The United Nations’ annual climate summit officially kicked off yesterday, and many local leaders are already making it clear that they expect nations to take more ambitious climate action — even if it means going against the wishes of the fossil fuel industry.
“COP28 must be the COP of cities as well as national governments,” C40 Cities, a network of nearly 100 mayors worldwide, including 14 in the U.S., said in a news release.
In a Nov. 30 letter to heads of state, the organization’s two chairs called for global leaders to commit to rapidly phasing out fossil fuels. The letter, signed by the mayors of London and Freetown, Sierra Leone — Sadiq Khan and Yvonne Aki-Sawyerr, respectively — urged the world to halt investment in new fossil fuel projects and halve fossil fuel use by 2035.
The mayors warned against “false solutions” that hinge on pulling climate pollution out of the atmosphere. “There is no viable technology currently available or expected to be in the near future that can extract carbon created by fossil fuels at the scale, pace and cost we need,” the letter says.
Though the letter says renewable energy must be tripled and energy efficiency doubled by 2030, it stressed that “the most developed and historically responsible countries must act faster.” Countries such as the U.S., Canada, Japan and those in western Europe fall into this category.
The mayors demanded that nations also put their money where their mouths are by moving funds that currently subsidize fossil fuels to accelerate a just clean energy transition. Cities “are facing an over US$3 trillion gap in urban climate finance at the same time that fossil fuel subsidies are at the highest level ever,” a C40 news release says.
Financing for local climate action is also top of mind for ICLEI, a global network of sustainability-minded local governments, at COP28, said Angie Fyfe, executive director of the organization’s U.S. office. Fyfe described the Inflation Reduction Act as the “last building block that needed to be in place” in the U.S., but said that “we need to advocate that … that level of investment from the national government continues, even as political administrations change, as they certainly will over the years and decades ahead.”
Other ICLEI priorities at COP28 include turning national plans into tangible local strategies and sharing findings from local “stocktakes” evaluating climate progress. ICLEI has a free toolkit for local governments interested in doing such an evaluation in their community. “The work that I feel like is important is really what happens at home,” Fyfe said.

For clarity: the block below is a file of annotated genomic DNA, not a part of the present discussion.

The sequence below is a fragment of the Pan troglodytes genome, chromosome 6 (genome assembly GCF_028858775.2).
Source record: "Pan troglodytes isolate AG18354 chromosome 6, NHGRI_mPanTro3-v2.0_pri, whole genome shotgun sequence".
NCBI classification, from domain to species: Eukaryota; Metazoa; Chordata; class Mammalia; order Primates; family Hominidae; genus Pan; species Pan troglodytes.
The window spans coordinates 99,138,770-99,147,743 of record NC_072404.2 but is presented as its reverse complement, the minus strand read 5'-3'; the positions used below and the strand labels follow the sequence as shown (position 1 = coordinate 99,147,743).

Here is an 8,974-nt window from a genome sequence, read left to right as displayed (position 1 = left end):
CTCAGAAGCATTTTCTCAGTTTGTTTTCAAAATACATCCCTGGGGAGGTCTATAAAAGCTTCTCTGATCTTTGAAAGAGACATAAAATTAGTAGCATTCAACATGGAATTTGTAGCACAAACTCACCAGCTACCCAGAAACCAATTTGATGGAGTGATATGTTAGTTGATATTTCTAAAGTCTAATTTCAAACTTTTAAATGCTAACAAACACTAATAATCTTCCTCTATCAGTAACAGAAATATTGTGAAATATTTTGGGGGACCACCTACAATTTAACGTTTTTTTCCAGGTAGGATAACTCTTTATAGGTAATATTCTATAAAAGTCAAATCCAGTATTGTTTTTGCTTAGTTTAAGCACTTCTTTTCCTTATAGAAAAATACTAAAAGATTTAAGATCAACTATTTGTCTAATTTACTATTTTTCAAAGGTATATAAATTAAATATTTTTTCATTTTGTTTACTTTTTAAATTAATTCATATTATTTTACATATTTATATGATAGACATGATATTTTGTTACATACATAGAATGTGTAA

A year of COP firsts
For the first time this year, COP will host a Local Climate Action Summit to zero in on the role of local governments in global climate progress. The two-day event, which kicked off Dec. 1, is “an opportunity to bring more mayors than typically attend a COP,” Fyfe said. Bloomberg Philanthropies, the local summit’s host, provided transportation and lodging stipends for a number of mayors, she said. “Municipal budgets don’t generally accommodate international travel,” Fyfe added.
She predicts that this gathering may have a transformational effect on mayors, similar to the one she saw at COP21 in Paris at a gathering of city leaders. “They really got inspired to go back home and to do that hard work that happens day in and day out in a city government and with partners on the ground,” Fyfe said.
This year marks Columbus, Ohio, Mayor Andrew Ginther’s first-ever COP. The vice president of the U.S. Conference of Mayors is leading a delegation of other mayors to the summit, and for him, the event is an opportunity to confirm that the U.S. is a global climate leader.
“We believe it's important to be in Dubai to make clear that the U.S. remains not only committed to solving the climate challenge but leading the charge,” Ginther said. This comes as President Joe Biden drew the ire of climate activists and experts for skipping the summit, although due to a last-minute change of plans, Vice President Kamala Harris is attending two days of the conference.
Ginther said that cities are the cornerstone of successful emissions reductions in the U.S., more so than any other level of government. “We say all the time there are three kinds of elected officials: Republicans, Democrats and mayors,” he explained. “Mayors, for us, climate is not political. There's no such thing as a Republican or Democratic hurricane, flood or excessive heat wave.”
Ginther hopes COP28 will be a venue to share best practices with other local leaders. Asked what Columbus successes he’d highlight at COP28, Ginther noted the city’s plans for a code that ingrains trees in infrastructure plans, its work to provide residents with clean energy through community choice aggregation and its partnerships with community organizations to create green jobs pipelines in historically disadvantaged, underserved neighborhoods.
He’s hoping to pick the brains of other leaders on how localities can pursue climate action when faced with a state government “that is not aligned with science, research [and] best practices.”
“How do you navigate that and leverage opportunities when sometimes your state is going the opposite direction?” he said.